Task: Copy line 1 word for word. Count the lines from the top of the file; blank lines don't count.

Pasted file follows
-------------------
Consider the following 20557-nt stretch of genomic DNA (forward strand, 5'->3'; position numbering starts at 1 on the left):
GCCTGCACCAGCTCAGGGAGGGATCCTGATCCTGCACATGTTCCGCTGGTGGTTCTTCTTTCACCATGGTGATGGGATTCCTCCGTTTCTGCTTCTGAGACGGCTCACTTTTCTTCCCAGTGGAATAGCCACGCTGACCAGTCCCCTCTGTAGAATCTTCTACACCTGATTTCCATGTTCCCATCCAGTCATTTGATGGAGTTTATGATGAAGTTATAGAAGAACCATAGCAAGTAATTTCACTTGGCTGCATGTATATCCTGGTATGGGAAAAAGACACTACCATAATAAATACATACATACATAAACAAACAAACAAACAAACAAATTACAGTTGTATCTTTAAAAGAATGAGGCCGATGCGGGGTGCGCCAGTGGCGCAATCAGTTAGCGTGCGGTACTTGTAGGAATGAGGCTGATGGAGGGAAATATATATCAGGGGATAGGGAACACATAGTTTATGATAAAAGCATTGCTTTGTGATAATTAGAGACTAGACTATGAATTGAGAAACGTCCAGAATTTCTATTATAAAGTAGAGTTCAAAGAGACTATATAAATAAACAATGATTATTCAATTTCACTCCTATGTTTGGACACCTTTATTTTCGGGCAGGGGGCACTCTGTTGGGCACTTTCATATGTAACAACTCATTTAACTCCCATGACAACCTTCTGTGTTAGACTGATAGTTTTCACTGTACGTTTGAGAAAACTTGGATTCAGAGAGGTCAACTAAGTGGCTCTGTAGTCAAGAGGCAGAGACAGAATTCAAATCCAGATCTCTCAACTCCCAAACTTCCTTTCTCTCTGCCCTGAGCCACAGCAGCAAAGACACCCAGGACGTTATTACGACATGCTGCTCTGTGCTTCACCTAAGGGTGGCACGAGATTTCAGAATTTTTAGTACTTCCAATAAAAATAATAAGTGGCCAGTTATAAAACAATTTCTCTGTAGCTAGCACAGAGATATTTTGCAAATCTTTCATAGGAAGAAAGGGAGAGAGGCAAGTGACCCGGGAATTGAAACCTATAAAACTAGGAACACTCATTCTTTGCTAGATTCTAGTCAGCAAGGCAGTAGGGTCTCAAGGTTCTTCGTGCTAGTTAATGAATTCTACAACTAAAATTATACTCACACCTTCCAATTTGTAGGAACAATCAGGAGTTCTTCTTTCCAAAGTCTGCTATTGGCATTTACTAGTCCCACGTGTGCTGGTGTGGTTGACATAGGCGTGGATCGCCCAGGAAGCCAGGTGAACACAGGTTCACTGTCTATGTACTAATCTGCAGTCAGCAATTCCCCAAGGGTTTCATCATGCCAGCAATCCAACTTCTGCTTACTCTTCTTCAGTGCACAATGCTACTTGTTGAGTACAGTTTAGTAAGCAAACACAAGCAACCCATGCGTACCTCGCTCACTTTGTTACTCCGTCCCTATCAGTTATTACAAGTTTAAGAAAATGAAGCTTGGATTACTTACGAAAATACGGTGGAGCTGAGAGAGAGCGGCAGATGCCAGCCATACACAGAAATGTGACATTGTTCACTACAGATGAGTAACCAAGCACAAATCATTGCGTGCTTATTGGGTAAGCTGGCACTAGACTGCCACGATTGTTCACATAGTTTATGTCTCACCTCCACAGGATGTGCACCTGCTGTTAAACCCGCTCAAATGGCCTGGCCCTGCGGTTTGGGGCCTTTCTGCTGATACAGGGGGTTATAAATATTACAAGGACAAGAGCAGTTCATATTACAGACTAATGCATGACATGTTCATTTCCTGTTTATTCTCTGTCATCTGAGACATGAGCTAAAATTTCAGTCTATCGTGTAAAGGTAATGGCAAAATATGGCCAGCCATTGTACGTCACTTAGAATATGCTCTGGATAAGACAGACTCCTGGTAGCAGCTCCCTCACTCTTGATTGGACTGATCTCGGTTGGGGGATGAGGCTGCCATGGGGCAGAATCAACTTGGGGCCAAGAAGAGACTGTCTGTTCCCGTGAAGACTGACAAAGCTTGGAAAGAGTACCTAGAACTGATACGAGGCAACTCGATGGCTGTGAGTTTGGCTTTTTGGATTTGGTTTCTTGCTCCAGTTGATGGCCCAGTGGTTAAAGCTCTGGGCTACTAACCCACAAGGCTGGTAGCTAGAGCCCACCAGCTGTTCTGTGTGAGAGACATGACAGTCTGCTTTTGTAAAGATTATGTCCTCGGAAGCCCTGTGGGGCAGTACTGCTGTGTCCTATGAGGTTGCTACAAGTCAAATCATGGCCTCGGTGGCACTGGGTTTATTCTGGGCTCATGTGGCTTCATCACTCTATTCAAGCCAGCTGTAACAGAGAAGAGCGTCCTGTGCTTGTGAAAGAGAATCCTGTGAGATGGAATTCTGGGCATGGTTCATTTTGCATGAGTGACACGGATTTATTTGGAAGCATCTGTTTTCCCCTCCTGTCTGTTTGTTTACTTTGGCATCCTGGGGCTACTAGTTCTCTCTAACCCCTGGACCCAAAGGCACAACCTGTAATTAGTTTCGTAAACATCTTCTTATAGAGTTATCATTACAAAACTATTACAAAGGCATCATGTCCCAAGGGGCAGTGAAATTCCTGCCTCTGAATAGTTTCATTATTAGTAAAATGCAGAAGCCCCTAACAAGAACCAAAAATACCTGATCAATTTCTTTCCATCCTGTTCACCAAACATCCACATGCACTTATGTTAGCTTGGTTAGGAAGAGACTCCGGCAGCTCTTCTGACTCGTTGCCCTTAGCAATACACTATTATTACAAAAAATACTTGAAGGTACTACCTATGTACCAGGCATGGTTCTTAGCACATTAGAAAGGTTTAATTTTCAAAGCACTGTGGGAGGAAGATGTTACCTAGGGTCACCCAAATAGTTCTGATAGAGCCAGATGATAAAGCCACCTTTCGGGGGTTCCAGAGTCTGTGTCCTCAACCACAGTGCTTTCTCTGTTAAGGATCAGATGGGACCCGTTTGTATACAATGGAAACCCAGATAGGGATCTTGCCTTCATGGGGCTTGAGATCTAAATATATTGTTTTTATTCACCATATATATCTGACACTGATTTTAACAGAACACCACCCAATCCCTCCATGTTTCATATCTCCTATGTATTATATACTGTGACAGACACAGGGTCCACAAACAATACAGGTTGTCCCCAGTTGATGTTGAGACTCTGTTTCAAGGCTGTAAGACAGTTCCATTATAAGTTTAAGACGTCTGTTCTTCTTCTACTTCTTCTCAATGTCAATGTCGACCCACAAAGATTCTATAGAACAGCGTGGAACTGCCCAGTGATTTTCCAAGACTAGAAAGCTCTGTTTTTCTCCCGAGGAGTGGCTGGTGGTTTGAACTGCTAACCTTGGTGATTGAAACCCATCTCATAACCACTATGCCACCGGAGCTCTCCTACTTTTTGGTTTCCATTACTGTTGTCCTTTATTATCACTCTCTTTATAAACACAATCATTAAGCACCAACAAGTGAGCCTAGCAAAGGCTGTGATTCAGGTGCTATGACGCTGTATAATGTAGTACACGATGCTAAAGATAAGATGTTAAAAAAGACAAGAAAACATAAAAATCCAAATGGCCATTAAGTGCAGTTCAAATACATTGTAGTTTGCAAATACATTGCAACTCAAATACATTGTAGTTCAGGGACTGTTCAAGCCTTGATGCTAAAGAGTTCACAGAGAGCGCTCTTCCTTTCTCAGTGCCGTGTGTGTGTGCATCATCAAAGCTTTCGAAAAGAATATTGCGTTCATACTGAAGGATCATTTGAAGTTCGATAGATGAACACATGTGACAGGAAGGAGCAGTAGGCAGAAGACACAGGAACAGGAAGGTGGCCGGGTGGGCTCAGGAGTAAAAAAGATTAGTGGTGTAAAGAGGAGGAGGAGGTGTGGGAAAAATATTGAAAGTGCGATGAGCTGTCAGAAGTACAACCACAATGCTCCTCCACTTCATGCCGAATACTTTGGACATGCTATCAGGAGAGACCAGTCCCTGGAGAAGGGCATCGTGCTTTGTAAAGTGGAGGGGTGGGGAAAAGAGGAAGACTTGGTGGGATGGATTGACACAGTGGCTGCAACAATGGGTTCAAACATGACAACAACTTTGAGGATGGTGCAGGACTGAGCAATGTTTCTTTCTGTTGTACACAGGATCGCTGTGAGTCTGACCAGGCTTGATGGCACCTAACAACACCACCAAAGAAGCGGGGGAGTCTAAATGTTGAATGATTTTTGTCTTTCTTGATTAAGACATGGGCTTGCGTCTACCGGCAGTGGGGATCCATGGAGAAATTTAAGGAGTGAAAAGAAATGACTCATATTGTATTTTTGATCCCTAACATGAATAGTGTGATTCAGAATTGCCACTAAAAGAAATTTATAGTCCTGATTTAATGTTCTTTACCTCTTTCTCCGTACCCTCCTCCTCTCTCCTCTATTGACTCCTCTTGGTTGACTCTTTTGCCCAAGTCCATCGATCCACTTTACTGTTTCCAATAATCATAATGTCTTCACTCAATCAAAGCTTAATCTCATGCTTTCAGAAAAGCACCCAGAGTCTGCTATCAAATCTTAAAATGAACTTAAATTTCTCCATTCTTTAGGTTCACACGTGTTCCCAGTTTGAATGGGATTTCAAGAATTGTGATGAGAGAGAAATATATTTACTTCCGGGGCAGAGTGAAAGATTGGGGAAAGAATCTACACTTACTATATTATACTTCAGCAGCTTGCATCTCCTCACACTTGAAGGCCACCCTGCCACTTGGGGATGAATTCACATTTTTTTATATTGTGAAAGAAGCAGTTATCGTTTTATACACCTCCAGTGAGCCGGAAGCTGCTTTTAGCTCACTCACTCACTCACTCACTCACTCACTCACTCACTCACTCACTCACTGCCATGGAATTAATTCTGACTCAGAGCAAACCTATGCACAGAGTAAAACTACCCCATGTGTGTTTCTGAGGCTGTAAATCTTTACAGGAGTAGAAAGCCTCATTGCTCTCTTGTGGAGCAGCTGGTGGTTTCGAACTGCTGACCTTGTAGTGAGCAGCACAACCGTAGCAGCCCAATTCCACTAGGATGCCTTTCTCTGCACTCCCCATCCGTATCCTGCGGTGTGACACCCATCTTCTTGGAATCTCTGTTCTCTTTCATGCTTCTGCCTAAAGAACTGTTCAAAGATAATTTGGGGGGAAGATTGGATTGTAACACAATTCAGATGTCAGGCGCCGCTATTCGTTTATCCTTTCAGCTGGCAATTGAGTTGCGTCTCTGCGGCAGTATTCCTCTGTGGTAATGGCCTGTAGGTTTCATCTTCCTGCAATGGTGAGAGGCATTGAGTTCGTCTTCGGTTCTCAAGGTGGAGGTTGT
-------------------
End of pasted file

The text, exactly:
Consider the following 20557-nt stretch of genomic DNA (forward strand, 5'->3'; position numbering starts at 1 on the left):